Written by Gary
Weekend Market Commentary 'The Straw That Will Break The Camels Back'
UPDATED: 0900 EST 2014-07-12
The talk this week is about an overdue correction that could happen at anytime - only it hasn't - YET! According to some we haven't had a 'meaningful correction in several years and we are really due for one now. Is this correction talk different this time? Yes and here is why.
True, the escalating crisis in Iraq, the Ukraine, Portugal and Israel are keeping some awake at night, but none of them singularly are likely to cause the US markets to 'correct' significantly. If we see a 'major' correction it is going to be a combination of many factors coming together making a perfect storm.
We all know the foundation that hold the European Union together is again starting see the cracks that were papered over several years ago to 'hide' systemic problems. These issues have never been fixed, but it is unlikely there is enough tension here to cause a meaningful correction.
Issues like the turmoil in the European Debt Markets two years ago which never brought economic growth in spite of lowering debt yields to under 3%. The towering welfare systems and out of control unemployment are once again starting to appear on investors radar screens as potential financial bogymen.
Portugal's bank insolvencies is only the latest scary EU monster to take center stage and the markets had a minor knee-jerk experience.
Concerns that Espirito Santo International (ESI), the international arm of Portugal's second largest bank, Banco Espirito Santo (BES), was likely to file for insolvency after it failed to partially repay some of its outstanding commercial paper Wednesday, July 9. As scary as all of the above sounds, this too is not enough to end the markets bull run. These European worries didn't cause the market to collapse then, why should it now?
Then there is the latest fear, not necessarily fact, that the markets have climbed up too steeply for too long and need to correct. This is also true, but in itself not enough to cause the markets to correct downwards, not significantly anyway.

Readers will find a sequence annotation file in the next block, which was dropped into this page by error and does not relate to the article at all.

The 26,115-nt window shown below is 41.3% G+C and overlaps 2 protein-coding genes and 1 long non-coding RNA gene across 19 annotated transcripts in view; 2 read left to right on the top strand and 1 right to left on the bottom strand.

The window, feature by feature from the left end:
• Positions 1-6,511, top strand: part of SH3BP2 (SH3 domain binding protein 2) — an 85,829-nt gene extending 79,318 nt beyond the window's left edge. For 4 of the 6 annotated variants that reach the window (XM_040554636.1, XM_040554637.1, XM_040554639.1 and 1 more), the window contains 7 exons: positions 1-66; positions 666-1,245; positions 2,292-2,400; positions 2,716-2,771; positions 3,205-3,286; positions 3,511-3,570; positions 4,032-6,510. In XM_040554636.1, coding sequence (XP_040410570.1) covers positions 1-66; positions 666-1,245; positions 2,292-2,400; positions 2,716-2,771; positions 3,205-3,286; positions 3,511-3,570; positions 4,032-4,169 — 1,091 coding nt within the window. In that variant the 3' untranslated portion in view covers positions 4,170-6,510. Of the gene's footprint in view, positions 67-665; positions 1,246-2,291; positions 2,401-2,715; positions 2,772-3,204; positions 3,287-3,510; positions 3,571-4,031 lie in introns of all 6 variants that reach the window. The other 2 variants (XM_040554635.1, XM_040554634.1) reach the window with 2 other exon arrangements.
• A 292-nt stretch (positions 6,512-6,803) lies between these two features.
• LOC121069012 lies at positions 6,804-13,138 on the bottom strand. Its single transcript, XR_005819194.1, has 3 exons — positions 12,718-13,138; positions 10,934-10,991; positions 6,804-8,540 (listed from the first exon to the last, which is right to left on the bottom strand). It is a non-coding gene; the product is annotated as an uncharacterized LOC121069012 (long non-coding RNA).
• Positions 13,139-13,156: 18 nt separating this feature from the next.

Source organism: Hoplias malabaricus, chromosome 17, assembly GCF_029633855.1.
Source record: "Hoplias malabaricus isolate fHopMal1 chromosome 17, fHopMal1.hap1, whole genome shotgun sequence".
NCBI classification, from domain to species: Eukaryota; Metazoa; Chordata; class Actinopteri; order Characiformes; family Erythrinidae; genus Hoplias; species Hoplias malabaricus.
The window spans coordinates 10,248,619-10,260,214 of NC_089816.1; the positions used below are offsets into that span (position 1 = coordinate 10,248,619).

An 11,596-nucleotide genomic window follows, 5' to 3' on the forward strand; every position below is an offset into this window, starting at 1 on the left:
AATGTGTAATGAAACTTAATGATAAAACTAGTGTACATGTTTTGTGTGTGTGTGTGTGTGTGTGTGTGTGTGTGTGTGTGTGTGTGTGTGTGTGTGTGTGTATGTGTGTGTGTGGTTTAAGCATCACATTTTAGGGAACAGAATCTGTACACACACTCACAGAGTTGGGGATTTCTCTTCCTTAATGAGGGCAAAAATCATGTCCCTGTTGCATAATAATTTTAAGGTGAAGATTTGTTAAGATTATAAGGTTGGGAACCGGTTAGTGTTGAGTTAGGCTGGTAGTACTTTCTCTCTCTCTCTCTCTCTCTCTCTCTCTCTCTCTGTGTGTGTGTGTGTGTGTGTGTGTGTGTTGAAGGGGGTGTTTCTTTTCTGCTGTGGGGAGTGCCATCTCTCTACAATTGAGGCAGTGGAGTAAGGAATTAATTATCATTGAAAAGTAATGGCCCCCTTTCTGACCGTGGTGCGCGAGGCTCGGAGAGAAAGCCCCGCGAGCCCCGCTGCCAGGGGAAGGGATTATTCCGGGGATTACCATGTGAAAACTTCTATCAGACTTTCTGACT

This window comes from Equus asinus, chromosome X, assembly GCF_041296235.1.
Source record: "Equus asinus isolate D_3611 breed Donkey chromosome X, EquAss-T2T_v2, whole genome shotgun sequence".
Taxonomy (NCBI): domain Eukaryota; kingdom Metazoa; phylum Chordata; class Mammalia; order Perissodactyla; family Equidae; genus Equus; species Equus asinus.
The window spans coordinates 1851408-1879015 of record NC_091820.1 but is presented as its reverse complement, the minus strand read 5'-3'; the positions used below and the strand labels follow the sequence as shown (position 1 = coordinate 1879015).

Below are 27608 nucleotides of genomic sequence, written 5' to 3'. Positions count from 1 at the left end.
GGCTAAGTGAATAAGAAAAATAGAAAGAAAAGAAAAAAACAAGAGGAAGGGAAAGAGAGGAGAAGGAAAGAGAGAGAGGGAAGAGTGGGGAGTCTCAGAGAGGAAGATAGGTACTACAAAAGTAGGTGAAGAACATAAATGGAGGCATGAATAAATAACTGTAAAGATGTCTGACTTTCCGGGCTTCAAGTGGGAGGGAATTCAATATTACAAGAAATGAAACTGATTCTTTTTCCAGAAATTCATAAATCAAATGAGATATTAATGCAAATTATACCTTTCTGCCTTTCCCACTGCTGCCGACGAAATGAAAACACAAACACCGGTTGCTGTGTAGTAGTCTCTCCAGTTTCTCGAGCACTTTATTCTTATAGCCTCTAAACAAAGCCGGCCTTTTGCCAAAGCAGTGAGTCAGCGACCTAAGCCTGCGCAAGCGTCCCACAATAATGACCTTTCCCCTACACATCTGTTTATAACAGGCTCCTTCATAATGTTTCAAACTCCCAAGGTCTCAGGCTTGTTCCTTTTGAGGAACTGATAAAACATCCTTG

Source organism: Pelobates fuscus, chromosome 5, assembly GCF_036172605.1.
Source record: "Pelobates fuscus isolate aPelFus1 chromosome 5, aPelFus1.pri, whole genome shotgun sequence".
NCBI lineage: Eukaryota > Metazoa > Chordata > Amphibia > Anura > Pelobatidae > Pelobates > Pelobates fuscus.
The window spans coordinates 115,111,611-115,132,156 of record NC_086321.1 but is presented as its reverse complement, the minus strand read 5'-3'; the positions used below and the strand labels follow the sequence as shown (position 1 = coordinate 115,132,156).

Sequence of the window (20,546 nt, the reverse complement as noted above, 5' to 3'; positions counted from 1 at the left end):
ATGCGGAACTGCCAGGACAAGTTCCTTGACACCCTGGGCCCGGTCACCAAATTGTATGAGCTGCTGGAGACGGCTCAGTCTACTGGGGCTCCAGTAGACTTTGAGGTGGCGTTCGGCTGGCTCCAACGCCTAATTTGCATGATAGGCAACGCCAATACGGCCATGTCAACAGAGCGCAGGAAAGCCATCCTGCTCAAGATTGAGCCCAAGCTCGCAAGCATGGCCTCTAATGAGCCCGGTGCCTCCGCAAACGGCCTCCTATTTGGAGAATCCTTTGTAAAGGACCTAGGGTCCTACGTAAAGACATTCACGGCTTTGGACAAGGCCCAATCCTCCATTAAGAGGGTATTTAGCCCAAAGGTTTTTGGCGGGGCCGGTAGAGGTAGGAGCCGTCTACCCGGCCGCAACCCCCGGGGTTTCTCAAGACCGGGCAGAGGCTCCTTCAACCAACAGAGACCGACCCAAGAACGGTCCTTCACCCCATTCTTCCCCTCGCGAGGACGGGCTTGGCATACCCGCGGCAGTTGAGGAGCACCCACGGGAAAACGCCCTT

Employment data last week was good, not great. This week doesn't hold much other than the Fed minutes release and the beginning of earnings reports.
This current twelve-week, 9.3% runup in the S&P 500 is an unusually large and unusually long advance.
The SPX is now 8.4% above the 200-day moving average line, and the CBOE Volatility Index closed at a multi-year low of 10.30 on Thursday.
Conclusions? The assessment of the current situation is simple enough - the momentum is compelling, but the broad market indices (IWM) are overbought. The question is, which outcome are you willing to trust at this point? More bullishness built on momentum, or the overdue correction?
The charts say stocks are a 50/50 proposition at this point, but being realistic, there's unlikely to be much - if any - upside left, with a ton of downside risk just waiting to pull the rug out from underneath the market. The onset of earnings season may well be the catalyst to get the bearish ball rolling. Even if it's not earnings that starts the tumble, however, there's still lots of other ways for bad news to exploit the market's vulnerability here.